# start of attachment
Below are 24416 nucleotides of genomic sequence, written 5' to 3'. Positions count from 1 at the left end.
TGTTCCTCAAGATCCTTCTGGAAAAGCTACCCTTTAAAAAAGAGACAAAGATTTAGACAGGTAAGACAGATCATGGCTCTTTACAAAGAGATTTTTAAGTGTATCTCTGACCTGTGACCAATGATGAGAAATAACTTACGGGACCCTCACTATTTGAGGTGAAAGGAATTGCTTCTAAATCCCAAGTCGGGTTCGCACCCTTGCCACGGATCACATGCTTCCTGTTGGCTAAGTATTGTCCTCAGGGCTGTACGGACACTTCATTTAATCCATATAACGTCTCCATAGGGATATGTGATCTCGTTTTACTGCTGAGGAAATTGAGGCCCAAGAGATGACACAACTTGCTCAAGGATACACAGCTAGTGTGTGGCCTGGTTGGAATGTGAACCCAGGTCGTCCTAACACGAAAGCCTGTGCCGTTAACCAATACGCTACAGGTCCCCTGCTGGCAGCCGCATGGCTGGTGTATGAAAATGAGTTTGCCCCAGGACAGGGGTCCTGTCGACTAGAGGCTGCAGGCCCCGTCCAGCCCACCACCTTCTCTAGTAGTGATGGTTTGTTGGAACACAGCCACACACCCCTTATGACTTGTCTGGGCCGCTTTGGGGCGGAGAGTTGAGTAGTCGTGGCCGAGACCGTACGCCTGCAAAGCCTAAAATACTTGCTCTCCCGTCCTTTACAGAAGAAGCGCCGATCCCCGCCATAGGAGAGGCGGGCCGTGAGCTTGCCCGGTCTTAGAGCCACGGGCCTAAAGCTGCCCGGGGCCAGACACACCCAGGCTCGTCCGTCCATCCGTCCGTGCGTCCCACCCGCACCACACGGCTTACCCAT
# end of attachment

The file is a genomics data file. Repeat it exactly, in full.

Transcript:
Below are 24416 nucleotides of genomic sequence, written 5' to 3'. Positions count from 1 at the left end.
TGTTCCTCAAGATCCTTCTGGAAAAGCTACCCTTTAAAAAAGAGACAAAGATTTAGACAGGTAAGACAGATCATGGCTCTTTACAAAGAGATTTTTAAGTGTATCTCTGACCTGTGACCAATGATGAGAAATAACTTACGGGACCCTCACTATTTGAGGTGAAAGGAATTGCTTCTAAATCCCAAGTCGGGTTCGCACCCTTGCCACGGATCACATGCTTCCTGTTGGCTAAGTATTGTCCTCAGGGCTGTACGGACACTTCATTTAATCCATATAACGTCTCCATAGGGATATGTGATCTCGTTTTACTGCTGAGGAAATTGAGGCCCAAGAGATGACACAACTTGCTCAAGGATACACAGCTAGTGTGTGGCCTGGTTGGAATGTGAACCCAGGTCGTCCTAACACGAAAGCCTGTGCCGTTAACCAATACGCTACAGGTCCCCTGCTGGCAGCCGCATGGCTGGTGTATGAAAATGAGTTTGCCCCAGGACAGGGGTCCTGTCGACTAGAGGCTGCAGGCCCCGTCCAGCCCACCACCTTCTCTAGTAGTGATGGTTTGTTGGAACACAGCCACACACCCCTTATGACTTGTCTGGGCCGCTTTGGGGCGGAGAGTTGAGTAGTCGTGGCCGAGACCGTACGCCTGCAAAGCCTAAAATACTTGCTCTCCCGTCCTTTACAGAAGAAGCGCCGATCCCCGCCATAGGAGAGGCGGGCCGTGAGCTTGCCCGGTCTTAGAGCCACGGGCCTAAAGCTGCCCGGGGCCAGACACACCCAGGCTCGTCCGTCCATCCGTCCGTGCGTCCCACCCGCACCACACGGCTTACCCAT